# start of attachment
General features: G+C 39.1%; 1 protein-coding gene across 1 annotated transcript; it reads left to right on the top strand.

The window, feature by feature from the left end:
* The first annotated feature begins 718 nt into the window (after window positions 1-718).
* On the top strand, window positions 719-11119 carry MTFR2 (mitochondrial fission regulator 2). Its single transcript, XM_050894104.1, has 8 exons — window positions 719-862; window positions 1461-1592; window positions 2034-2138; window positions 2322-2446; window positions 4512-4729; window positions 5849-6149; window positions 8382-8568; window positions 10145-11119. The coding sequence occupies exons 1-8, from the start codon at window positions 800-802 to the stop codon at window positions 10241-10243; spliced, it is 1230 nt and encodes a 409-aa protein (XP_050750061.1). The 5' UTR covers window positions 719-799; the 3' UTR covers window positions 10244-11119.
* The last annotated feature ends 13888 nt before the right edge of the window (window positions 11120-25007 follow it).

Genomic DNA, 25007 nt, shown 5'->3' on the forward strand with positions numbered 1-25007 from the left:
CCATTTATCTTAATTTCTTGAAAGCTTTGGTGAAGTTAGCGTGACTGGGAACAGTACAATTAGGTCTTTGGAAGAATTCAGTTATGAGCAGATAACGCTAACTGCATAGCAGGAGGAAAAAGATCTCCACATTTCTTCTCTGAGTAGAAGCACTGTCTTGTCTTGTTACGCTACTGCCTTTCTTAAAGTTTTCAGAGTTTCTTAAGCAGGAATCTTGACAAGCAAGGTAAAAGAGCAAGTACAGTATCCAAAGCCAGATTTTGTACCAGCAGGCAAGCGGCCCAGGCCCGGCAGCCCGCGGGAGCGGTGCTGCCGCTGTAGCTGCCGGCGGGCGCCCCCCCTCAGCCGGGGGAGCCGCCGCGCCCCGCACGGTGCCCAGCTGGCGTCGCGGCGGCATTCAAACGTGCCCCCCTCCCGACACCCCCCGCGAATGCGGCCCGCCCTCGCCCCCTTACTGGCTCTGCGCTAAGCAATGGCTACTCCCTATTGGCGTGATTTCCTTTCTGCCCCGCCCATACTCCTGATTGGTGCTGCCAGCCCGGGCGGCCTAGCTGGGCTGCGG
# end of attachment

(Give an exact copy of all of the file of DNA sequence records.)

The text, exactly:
General features: G+C 39.1%; 1 protein-coding gene across 1 annotated transcript; it reads left to right on the top strand.

The window, feature by feature from the left end:
* The first annotated feature begins 718 nt into the window (after window positions 1-718).
* On the top strand, window positions 719-11119 carry MTFR2 (mitochondrial fission regulator 2). Its single transcript, XM_050894104.1, has 8 exons — window positions 719-862; window positions 1461-1592; window positions 2034-2138; window positions 2322-2446; window positions 4512-4729; window positions 5849-6149; window positions 8382-8568; window positions 10145-11119. The coding sequence occupies exons 1-8, from the start codon at window positions 800-802 to the stop codon at window positions 10241-10243; spliced, it is 1230 nt and encodes a 409-aa protein (XP_050750061.1). The 5' UTR covers window positions 719-799; the 3' UTR covers window positions 10244-11119.
* The last annotated feature ends 13888 nt before the right edge of the window (window positions 11120-25007 follow it).

Genomic DNA, 25007 nt, shown 5'->3' on the forward strand with positions numbered 1-25007 from the left:
CCATTTATCTTAATTTCTTGAAAGCTTTGGTGAAGTTAGCGTGACTGGGAACAGTACAATTAGGTCTTTGGAAGAATTCAGTTATGAGCAGATAACGCTAACTGCATAGCAGGAGGAAAAAGATCTCCACATTTCTTCTCTGAGTAGAAGCACTGTCTTGTCTTGTTACGCTACTGCCTTTCTTAAAGTTTTCAGAGTTTCTTAAGCAGGAATCTTGACAAGCAAGGTAAAAGAGCAAGTACAGTATCCAAAGCCAGATTTTGTACCAGCAGGCAAGCGGCCCAGGCCCGGCAGCCCGCGGGAGCGGTGCTGCCGCTGTAGCTGCCGGCGGGCGCCCCCCCTCAGCCGGGGGAGCCGCCGCGCCCCGCACGGTGCCCAGCTGGCGTCGCGGCGGCATTCAAACGTGCCCCCCTCCCGACACCCCCCGCGAATGCGGCCCGCCCTCGCCCCCTTACTGGCTCTGCGCTAAGCAATGGCTACTCCCTATTGGCGTGATTTCCTTTCTGCCCCGCCCATACTCCTGATTGGTGCTGCCAGCCCGGGCGGCCTAGCTGGGCTGCGG